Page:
place anywhere where one is unmolested; and, because of this, without patient endurance it is impossible to find

 

 

 

peace.

 

Such endurance is bom of fear and faith, though it originates in understanding. He who is sensible tests things in

the light of his intellect and, when he finds that he is 'hemmed in on every side" - to use Susanna's words - he

chooses what is better, as she did. For she said to God: "I am hemmed in on every side. If I do the will of the lawless

priests, my soul will perish because of my adultery; but if I disobey them, they will accuse me of adultery and as

judges of the people will condemn me to death. It is better for me to take refuge in the Almighty, even if death

awaits me' (cf. Sus., verses 22-23). How great was the wisdom of that blessed woman! For as soon as the people had

gathered together and the lawless judges had sat down to accuse her, blameless as she was, and to condemn her to

death as an adulteress, then Daniel, though only twelve years old, was shown by God to be a prophet and saved her

from death, transferring the death sentence from her to the priests who were about to judge her unjustly (cf. Sus.,

verses 44-62).

 

Through Susanna God has shown how close He is to those who are willing to endure trials for His sake, and who

will not abandon virtue out of cowardice because of the suffering involved, but cleave to the law of God by patiently

enduring what befalls them, rejoicing in the hope of salvation. And they have good cause to do this; for when

confronted by two perils, one with temporary and the other with eternal consequences, is it not better to choose the

first? For this reason St Isaac says that it is better to endure dangers out of love for God, and to cleave to Him in the

hope of eternal life, than through

 

 

 

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fear, of trials to fall away from God into the hands of the devil and to be condemned with him to punishment. If we

love God, then like the saints we should rejoice in our own trials. But even if we are not like them, let us at least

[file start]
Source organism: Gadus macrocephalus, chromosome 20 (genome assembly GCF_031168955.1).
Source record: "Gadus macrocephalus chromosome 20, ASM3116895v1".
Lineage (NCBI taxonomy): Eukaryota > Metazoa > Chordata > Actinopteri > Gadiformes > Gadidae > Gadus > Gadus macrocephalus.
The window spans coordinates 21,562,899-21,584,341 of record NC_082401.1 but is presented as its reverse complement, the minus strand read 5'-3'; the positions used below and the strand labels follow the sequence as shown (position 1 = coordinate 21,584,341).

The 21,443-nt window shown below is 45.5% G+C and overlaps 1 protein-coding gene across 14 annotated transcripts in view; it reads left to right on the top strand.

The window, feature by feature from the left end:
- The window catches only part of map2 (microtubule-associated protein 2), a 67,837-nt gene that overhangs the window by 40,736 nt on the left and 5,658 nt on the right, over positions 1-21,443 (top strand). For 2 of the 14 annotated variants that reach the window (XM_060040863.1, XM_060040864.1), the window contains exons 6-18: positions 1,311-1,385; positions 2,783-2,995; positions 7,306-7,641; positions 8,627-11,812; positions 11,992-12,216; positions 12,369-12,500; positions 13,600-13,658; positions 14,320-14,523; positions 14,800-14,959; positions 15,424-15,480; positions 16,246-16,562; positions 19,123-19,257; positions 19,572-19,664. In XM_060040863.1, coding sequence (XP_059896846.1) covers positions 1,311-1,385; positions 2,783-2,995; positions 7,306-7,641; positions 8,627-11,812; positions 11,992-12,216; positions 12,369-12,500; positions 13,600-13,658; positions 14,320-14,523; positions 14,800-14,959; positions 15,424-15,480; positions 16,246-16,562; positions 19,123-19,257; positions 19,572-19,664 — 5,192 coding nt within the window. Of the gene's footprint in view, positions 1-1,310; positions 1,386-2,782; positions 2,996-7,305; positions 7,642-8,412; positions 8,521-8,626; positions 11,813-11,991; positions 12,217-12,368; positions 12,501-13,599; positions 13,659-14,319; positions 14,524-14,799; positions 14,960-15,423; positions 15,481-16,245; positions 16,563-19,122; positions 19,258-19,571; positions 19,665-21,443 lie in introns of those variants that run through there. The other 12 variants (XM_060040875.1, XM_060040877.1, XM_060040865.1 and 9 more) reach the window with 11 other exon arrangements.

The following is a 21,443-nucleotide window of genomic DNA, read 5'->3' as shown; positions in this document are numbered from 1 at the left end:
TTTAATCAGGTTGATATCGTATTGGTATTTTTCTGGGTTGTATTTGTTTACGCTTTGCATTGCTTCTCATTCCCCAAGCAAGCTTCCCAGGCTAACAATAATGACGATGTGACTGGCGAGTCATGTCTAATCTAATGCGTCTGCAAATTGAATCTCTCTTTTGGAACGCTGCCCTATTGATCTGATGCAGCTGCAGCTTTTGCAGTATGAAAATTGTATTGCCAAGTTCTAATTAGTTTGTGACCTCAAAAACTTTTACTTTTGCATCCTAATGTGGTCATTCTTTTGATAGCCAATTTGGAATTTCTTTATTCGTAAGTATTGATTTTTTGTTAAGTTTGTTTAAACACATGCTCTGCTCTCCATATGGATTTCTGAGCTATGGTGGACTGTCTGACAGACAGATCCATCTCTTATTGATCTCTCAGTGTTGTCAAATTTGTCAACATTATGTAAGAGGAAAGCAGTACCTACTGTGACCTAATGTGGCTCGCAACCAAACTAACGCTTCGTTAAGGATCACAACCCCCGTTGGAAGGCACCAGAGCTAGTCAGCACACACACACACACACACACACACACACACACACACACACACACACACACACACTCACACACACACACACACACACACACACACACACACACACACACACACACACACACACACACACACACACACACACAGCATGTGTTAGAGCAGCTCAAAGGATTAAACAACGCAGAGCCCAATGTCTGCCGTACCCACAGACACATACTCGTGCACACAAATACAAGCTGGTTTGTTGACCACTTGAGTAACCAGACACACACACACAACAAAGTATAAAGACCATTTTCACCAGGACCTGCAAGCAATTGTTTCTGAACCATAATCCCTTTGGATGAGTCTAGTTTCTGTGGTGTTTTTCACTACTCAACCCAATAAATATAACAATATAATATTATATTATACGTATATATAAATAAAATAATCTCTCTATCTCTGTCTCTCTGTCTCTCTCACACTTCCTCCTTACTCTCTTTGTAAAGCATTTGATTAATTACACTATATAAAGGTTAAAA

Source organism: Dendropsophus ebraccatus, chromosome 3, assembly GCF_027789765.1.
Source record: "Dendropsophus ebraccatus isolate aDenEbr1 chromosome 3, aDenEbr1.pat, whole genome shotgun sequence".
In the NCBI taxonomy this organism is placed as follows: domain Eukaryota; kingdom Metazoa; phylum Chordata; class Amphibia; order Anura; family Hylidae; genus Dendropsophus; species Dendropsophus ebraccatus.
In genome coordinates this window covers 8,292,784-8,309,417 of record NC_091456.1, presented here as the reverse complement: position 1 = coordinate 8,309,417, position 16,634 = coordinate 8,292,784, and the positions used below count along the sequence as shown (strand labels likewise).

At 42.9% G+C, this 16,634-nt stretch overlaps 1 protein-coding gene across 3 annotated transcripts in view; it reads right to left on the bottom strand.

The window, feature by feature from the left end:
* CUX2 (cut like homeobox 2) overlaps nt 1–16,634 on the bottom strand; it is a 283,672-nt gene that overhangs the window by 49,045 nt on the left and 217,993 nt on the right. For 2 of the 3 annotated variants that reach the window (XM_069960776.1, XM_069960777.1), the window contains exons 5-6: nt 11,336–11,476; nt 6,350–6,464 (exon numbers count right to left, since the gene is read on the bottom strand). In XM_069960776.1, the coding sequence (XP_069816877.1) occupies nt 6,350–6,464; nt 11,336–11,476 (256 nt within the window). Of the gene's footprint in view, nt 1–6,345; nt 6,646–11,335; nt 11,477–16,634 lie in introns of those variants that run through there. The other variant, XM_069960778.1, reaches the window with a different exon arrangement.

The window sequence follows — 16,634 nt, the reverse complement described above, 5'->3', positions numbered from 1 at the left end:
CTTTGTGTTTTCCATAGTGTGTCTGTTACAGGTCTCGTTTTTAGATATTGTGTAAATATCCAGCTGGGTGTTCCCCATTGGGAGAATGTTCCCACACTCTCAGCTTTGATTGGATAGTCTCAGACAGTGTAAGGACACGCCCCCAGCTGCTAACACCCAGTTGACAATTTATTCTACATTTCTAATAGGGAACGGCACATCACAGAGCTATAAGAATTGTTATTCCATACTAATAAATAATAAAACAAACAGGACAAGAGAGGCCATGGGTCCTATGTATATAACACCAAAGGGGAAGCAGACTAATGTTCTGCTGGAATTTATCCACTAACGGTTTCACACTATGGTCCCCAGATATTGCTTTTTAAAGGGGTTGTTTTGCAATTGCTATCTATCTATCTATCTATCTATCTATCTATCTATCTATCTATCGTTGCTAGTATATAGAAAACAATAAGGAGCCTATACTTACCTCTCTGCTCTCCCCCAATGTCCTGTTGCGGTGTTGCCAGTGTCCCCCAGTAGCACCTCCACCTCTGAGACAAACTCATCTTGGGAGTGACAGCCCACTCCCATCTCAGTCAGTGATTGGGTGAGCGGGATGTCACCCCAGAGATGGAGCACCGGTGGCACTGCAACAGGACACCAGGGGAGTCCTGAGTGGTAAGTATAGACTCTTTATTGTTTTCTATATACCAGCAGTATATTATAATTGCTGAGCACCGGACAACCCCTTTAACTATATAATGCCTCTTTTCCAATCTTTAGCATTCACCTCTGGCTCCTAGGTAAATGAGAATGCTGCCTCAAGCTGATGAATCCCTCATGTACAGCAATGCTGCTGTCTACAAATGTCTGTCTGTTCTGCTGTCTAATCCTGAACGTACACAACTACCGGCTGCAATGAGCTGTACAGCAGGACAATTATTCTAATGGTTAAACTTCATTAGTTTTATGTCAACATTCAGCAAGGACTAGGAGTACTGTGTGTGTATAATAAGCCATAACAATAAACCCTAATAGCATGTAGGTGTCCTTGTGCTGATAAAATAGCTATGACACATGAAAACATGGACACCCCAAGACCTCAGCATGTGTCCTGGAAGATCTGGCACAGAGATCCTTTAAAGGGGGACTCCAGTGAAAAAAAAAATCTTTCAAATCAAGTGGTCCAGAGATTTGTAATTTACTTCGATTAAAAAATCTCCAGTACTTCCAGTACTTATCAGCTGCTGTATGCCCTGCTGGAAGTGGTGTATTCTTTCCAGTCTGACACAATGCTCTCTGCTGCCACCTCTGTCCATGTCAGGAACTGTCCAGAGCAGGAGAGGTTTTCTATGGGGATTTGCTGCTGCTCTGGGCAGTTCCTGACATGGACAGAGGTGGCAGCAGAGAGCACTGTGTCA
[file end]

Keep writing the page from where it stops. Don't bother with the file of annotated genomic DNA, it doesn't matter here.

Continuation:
choose the better path simply out of constraint; for we are in fact constrained either to run bodily risks in this present

life, thereby attaining the state of dispassion, and so coming to reign with Christ spiritually in this age and in the age

to be; or else, as I have said, to fall away through fear of trials and be committed to agelong punishment.

 

May God save us from punishment by giving us the strength patiently to endure whatever terrible things befall us.

Endurance is like an unshakeable rock in the winds and waves of life. However the tempest batters him, the patient

man remains steadfast and does not turn back; and when he finds relief and joy, he is not carried away by self-glory:

he is always the same, whether things are hard or easy, and for this reason he is proof against the snares of the

enemy. When storms beset him, he endures them with joy, awaiting their end; and when the heavens smile on him,

he expects temptation-until his last breath, as St Antony has said. Such a person knows that nothing in life is

unchangeable, and that all things pass. Thus he is not troubled or anxious about any of them, but leaves all things in

the hands of God, for He has us in His care (cf. 1 Pet. 5:7); and to Him belong all glory, honor and dominion

throughout the ages. Amen.